A medical staff member treats a patient suffering from the coronavirus disease (COVID-19) in the Intensive Care Unit (ICU), at Scripps Mercy Hospital in Chula Vista, California, US, May 12, 2020. (Photo: Agencies)
WASHINGTON - An influential COVID-19 model produced by the University of Washington has raised its projections, forecasting more than 200,000 Americans could die of COVID-19 by Oct 1.
The revised forecast from the university's Institute for Health Metrics and Evaluation (IHME) marks an increase of 30,000 deaths since last week's projection.
According to the model, cumulative COVID-19 deaths in the United States could reach 201,129 by Oct. 1, with a range of 171,551 to 269,395.
The number of daily deaths is expected to rise again in September after reaching a plateau in June.
The institute also projected an increase in the number of hospital beds and ventilators that will be needed starting in September.
"We're now able to look ahead and see where states need to begin planning for a second wave of COVID-19," said IHME Director Christopher Murray Thursday.
"We hope to see our model proven wrong by the swift actions governments and individuals take to reduce transmission," he said.
"If the US is unable to check the growth in September, we could be facing worsening trends in October, November, and the following months if the pandemic, as we expect, follows pneumonia seasonality," Murray said.
More than 2.18 million confirmed COVID-19 cases have been reported in the Untied States as of Thursday evening, with over 118,000 deaths, according to data from Johns Hopkins University.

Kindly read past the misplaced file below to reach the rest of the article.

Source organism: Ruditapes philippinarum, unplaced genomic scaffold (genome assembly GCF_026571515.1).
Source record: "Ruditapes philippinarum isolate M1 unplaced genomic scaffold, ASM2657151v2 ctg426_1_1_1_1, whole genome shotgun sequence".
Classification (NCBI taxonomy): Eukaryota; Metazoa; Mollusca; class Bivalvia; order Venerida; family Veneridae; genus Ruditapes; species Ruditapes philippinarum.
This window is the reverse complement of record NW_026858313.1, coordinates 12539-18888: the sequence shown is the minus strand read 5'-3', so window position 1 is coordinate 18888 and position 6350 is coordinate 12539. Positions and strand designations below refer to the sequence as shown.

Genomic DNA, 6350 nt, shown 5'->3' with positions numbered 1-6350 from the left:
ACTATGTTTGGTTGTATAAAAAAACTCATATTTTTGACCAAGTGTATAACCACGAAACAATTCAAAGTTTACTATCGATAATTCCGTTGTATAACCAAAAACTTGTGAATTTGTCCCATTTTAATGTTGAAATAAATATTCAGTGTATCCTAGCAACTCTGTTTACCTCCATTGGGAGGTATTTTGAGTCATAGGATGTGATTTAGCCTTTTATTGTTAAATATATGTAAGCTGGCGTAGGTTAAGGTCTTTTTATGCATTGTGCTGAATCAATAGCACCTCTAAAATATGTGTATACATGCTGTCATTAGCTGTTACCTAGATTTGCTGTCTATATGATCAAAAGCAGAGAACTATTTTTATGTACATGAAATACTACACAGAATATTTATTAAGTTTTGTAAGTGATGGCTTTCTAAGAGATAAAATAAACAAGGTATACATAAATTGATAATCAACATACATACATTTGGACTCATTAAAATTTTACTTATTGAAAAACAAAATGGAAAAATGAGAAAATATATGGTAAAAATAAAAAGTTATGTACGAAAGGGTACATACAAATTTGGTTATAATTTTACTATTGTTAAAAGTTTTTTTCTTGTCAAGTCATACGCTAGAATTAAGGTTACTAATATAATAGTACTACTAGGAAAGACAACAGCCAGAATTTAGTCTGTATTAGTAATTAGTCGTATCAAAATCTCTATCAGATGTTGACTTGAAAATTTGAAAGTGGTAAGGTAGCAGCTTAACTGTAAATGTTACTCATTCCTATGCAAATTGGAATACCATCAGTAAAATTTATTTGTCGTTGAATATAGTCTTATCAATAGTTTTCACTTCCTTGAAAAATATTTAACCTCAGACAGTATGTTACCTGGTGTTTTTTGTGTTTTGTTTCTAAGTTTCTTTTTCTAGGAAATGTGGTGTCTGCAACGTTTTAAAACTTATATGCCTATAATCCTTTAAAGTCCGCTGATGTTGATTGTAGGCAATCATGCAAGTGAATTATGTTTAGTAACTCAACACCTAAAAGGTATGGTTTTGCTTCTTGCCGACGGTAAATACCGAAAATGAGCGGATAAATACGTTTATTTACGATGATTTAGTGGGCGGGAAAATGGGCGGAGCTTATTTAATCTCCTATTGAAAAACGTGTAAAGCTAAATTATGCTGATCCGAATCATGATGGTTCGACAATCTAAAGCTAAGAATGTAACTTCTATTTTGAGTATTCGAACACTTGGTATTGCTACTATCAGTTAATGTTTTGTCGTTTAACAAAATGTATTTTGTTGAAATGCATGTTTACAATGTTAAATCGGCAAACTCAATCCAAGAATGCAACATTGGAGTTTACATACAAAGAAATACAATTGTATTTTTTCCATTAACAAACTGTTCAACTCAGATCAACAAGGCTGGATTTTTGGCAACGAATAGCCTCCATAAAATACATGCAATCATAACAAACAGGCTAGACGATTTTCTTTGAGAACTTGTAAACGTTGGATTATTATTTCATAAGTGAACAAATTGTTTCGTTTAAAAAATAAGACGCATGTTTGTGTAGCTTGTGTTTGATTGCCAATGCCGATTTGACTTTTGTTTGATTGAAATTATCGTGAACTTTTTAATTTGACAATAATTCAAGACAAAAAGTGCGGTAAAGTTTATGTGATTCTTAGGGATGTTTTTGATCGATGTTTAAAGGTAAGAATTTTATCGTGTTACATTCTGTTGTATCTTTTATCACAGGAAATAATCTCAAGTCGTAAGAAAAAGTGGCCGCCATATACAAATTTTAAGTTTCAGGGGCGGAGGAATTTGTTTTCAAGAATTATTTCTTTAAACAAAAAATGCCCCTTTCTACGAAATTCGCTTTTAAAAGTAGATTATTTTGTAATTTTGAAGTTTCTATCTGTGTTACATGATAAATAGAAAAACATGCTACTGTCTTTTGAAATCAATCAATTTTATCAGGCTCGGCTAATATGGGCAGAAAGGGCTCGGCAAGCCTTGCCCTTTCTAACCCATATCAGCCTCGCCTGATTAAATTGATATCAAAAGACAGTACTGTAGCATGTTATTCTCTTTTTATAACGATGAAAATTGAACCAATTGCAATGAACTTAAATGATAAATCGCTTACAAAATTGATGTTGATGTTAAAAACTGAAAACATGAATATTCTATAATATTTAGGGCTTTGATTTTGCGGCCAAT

As many states plan to reopen educational facilities and further ease currently implemented restrictions on business operations and gatherings, spikes in new cases and hospitalizations have emerged.
On Tuesday, nine states -- Alabama, Arizona, Florida, Nevada, North Carolina, Oklahoma, Oregon, South Carolina and Texas -- had reported either new single-day highs or set a record for seven-day new case averages.
Experts said further improving health and safety measures will be crucial to reducing the risk of widespread resurgence.
"There are blueprints that will allow businesses and schools to open safely. If they follow these blueprints it will be possible to operate safely," Robert Schooley, a professor of medicine with the Division of Infectious Diseases and Global Public Health at the University of California, San Diego, told Xinhua.
He warned that in some places in the country, where public health measures are not taken seriously, the population will be at a "significantly increased risk" for a resurgence of the disease.
"The priorities need to be helping the public understand that the virus is real, the outbreak is real, the deaths are real... and that we do know what works to control SARS-CoV-2," Schooley said.